They submit themselves to an exit physical, they provide updated contact information to the football ops people, they meet with the coaches, they clean out their lockers and they're gone. There is no awards banquet.

Andre from Port Austin, MI

After watching the conference championship games, could it be that special teams wins championships?

Special teams certainly lost championships on Sunday.

Spencer from Lakewood, CA

I'm writing this right after the Vernon Davis penalty for unsportsmanlike conduct, when he climbed onto a camera stage. Why is this any different than the Packers doing a Lambeau Leap? He didn't use a prop, per se.

The "Leap" is grandfathered which, frankly, sounds like a silly excuse. The whole thing is ridiculous. Why would a man of Davis' esteem feel the need to step onto a camera podium to call attention to himself? Maybe Mike Singletary was right. I don't get it and I don't understand why coaches can't discipline their players to refrain from post-play celebrations. Obviously, they can't, and that's why I think the celebration circle is the way to go. I think coaches should designate a celebration area along their sideline, where players could dance for the crowd and the TV camera, but without risk of penalty. Upon doing something amazing, such as making a tackle, the player would sprint to the celebration circle and begin his celebration. Players would be allowed to place into the celebration circle whatever props they would intend to use. They could put phones in there, rubber duckies, capes, whatever they like. The dancing could go on and on. I know it's something I would really enjoy.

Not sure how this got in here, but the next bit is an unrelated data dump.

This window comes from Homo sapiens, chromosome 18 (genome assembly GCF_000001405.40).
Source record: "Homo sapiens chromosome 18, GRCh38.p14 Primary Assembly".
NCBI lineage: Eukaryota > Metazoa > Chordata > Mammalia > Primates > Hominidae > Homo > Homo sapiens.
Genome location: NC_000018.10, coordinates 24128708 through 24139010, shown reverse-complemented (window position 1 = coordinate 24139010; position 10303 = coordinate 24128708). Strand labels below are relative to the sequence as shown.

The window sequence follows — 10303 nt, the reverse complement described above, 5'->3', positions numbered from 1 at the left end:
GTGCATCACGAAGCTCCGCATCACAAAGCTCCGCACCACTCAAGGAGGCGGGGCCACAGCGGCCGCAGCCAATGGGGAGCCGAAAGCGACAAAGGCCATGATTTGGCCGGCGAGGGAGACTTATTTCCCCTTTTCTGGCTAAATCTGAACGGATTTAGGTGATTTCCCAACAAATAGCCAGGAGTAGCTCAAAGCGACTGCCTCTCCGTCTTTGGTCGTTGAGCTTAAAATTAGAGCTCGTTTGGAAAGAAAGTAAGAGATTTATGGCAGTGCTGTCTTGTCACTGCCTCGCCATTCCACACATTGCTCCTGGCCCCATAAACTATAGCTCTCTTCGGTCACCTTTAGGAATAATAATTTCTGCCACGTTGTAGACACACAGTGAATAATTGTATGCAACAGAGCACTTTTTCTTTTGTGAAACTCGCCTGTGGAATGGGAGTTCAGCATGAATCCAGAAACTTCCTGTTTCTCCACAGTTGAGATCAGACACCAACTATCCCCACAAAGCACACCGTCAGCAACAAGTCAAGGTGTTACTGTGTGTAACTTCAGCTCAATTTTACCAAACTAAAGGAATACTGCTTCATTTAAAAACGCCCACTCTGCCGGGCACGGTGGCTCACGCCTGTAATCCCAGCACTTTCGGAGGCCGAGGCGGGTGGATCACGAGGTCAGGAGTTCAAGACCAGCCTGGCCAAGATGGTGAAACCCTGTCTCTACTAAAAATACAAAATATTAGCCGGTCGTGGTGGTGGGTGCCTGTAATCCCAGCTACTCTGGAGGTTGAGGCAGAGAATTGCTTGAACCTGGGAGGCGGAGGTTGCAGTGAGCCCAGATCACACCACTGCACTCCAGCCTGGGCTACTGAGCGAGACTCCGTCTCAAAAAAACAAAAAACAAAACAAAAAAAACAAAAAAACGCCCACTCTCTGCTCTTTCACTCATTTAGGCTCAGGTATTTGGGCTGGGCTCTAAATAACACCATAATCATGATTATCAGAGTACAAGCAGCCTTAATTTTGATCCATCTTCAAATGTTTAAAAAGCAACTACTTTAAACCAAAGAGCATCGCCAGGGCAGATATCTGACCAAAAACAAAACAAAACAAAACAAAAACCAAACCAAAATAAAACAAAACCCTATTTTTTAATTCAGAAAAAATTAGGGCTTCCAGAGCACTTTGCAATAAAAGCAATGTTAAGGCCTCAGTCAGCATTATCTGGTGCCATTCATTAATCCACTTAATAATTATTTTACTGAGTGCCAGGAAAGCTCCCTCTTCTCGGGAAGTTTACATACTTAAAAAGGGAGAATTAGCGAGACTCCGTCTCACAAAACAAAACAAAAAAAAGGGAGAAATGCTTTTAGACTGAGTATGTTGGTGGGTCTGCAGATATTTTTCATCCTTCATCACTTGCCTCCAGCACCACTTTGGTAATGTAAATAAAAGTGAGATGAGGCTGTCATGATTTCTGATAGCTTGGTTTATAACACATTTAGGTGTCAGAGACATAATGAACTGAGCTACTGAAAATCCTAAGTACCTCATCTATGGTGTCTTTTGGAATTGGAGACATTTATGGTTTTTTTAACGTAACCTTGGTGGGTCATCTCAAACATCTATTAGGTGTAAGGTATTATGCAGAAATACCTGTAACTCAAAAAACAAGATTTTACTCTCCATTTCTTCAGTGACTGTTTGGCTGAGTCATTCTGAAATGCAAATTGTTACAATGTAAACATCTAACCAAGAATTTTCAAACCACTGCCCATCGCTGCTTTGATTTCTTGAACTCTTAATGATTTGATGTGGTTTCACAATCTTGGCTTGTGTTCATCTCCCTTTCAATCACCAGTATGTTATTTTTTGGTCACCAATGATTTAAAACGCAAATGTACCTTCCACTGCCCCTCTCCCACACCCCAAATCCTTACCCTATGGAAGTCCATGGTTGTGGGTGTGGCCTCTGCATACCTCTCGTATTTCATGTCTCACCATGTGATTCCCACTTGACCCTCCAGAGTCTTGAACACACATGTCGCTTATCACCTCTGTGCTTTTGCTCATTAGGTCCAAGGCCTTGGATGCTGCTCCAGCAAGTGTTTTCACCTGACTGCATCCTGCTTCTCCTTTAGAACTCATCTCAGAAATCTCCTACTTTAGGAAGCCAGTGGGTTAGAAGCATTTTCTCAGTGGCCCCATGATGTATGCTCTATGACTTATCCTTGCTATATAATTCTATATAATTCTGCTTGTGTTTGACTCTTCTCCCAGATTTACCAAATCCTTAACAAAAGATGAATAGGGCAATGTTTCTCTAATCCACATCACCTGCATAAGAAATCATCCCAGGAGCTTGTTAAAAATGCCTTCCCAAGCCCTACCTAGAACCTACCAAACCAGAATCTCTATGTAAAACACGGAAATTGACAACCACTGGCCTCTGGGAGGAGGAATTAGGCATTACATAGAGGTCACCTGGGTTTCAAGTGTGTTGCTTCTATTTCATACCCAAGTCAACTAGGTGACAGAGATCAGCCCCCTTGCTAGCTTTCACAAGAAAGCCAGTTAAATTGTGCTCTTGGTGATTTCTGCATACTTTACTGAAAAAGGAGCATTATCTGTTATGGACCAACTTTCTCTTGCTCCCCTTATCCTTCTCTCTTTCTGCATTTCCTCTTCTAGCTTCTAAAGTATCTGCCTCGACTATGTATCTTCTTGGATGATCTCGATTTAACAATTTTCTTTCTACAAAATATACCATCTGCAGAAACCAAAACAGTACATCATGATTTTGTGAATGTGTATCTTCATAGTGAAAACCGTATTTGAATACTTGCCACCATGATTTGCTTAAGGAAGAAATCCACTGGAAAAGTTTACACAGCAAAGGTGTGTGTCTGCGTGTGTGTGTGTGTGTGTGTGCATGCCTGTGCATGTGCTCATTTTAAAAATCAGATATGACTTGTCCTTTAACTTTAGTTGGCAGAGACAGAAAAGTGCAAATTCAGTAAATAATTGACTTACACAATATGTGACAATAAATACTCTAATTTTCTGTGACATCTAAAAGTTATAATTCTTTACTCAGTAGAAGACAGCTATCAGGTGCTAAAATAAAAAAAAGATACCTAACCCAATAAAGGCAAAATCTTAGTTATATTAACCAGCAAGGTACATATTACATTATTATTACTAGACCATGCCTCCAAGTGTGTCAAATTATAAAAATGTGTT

Andrew from Miamisburg, OH

What are the chances of us franchising Matt Flynn and then trading him to Miami?

That's what I was hinting at in Friday's column. You have to know you can trust the other team to trade for Flynn and, most importantly, do a deal with him, because he would have to be franchised before trading is allowed to begin.

D.G. from De Pere, WI

How do you see the pros and cons of moving Woodson to safety?

The positive is that you'd be lengthening the career of a great player. The negative is that you'd have to find a replacement at cornerback, but eventually the Packers are going to have to do that anyhow. I think the positives far outweigh the negatives.

Chris from Pitman, NJ

Vic, I was wondering if you truly think the Packers were outplayed by the Giants or just made too many mistakes? They showed very little emotion, dropped many passes and turned the ball over more than they did in any game this season. I think they didn't give themselves a chance with all the mistakes, but I wanna know what you think.

As I've said, I think the Giants are a very good team that matched up well against the Packers. Watching yesterday's game, I couldn't help but notice that the 49ers were about as geeked up for that game as any team I've seen for any game. So how did all of that emotion work for them? The 49ers' special teams players were jumping up and down and bobbing their heads and taunting and showing extreme emotion on every play. So why didn't it work? Is there actually something else you have to do, such as catch the ball?

Toni from Great Falls, MT

Why did the CBA take away padded practices? What was the purpose?

The owners relinquished an element of control of the game to the players for the sake of getting a CBA that would end the lockout and protect the future of the game. In my opinion, the control of the game the players achieved in CBA negotiations makes them more accountable than ever for the product on the field. They got what they wanted: less-demanding practices that'll help them be rested and fresh on Sunday. Now they've got to find a way to be better tacklers. The coaches can't do it for them; the coaches have had that capability taken from them. The players have to do it for themselves and, in my opinion, they are accountable for it.